Manslaughter for one accused, and second-degree murder convictions for two involved.
A man and woman have been sentenced for their roles in the killing of a young mother of three from Athabasca, Alta.
In April 2019, 25-year-old Nature Duperron was robbed and kidnapped by a group of people in Edmonton. Pinned to the floor of a truck, she was driven hundreds of kilometres west of the city. She was forcibly injected with fentanyl before being left to die outside of Hinton, Alta.
“These were brutal and senseless crimes amounting to a prolonged torture of an innocent victim who thought herself to be with friends,” Justice Robert Graesser said in Edmonton Court of King’s Bench on Monday.
It was the final day of sentencing for Buddy Underwood and Tyra Muskego.
Both were charged with first-degree murder but Graesser found that level of planning had not been proven beyond a reasonable doubt and that the two had different degrees of culpability.
Nearly a year ago, Graesser convicted Underwood of second-degree murder, kidnapping and robbery. He sentenced him Monday to life imprisonment with no chance of parole for 17 years.
Muskego, convicted of manslaughter, kidnapping and robbery, was sentenced to 12 years imprisonment.
Two other accused, Kala Bajusz and Grayson Eashappie, previously pleaded guilty to second-degree murder and were sentenced to life in prison with no chance of parole for 15 years.
The judge called Underwood the “directing mind” of the killing and said he is “still an unremorseful danger to society.”
Graesser said if not for the conscience of another person in the vehicle that night, Duperron would have been another story of a missing and murdered Indigenous woman.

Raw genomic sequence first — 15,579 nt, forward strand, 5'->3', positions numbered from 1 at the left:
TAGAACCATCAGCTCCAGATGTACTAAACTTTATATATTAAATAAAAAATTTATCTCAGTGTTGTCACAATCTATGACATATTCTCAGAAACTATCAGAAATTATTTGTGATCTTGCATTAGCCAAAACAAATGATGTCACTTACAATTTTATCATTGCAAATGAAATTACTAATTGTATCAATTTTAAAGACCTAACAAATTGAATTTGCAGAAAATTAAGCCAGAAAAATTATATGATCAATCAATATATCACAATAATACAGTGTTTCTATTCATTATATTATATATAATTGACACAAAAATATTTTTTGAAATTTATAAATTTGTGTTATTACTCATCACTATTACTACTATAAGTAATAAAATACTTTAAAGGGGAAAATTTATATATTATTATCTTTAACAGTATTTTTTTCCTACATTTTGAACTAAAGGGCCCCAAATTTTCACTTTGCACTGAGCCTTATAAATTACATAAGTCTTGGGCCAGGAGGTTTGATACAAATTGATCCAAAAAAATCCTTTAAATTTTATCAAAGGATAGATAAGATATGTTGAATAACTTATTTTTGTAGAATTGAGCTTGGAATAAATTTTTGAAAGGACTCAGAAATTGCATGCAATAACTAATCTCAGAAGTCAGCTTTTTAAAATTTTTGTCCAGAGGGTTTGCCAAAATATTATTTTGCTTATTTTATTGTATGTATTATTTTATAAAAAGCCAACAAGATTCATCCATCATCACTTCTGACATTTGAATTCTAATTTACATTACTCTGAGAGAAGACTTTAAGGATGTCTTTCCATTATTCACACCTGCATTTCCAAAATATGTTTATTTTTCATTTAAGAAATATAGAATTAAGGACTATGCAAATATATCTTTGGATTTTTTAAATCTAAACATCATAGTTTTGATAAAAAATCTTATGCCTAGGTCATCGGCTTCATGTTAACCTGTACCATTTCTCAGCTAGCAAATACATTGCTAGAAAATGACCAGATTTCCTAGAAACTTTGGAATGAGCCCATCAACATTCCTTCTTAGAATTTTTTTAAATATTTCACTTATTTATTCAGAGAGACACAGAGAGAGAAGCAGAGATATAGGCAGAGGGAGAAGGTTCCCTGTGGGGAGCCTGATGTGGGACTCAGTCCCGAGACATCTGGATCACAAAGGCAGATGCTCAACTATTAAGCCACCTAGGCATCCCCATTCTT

“None of her assailants had any second thoughts or regrets.”
In delivering the sentences, Graesser said he had to consider that the accused were Indigenous, with Gladue factors due to the impact of residential schools on their upbringing. A landmark 1999 Supreme Court of Canada ruling, R. vs. Gladue said judges must consider an Indigenous offender’s background and systemic factors in making sentencing decisions.
Graesser also pointed out that Duperron was a vulnerable victim from the Bigstone Cree Nation.
He noted the tragedy that Muskego’s young child, who was in court on Monday, would grow up without her mother, thus “ensuring the intergenerational trauma … [is] passed down to another generation.”
Waiting for this answer
Graesser said he was impressed by the generosity of Duperron’s mother in expressing forgiveness in her victim impact statement.
Outside the courthouse following the sentencing, Cheryl Uchytil said she felt relieved.
“It’s been almost 4½ years I’ve been waiting for this answer,” Uchytil said.
“I feel peace knowing that they’re going to serve time. And I don’t have anger towards them. I did at first for a long time.
“But at the same time, that anger makes you sick. And so I knew I had to release it … for when her kids start asking questions, we’re going to be more prepared for that time.”
Duperron’s three young boys miss her every day, Uchytil said.
She described her daughter as a sweet and lovable woman who always looked for the good in a person.
ABOUT THE AUTHOR
Stephen Cook is a reporter with CBC Edmonton. He has covered stories on a wide range of topics with a focus on policy, politics, post-secondary education and labour. You can reach him via email at firstname.lastname@example.org.
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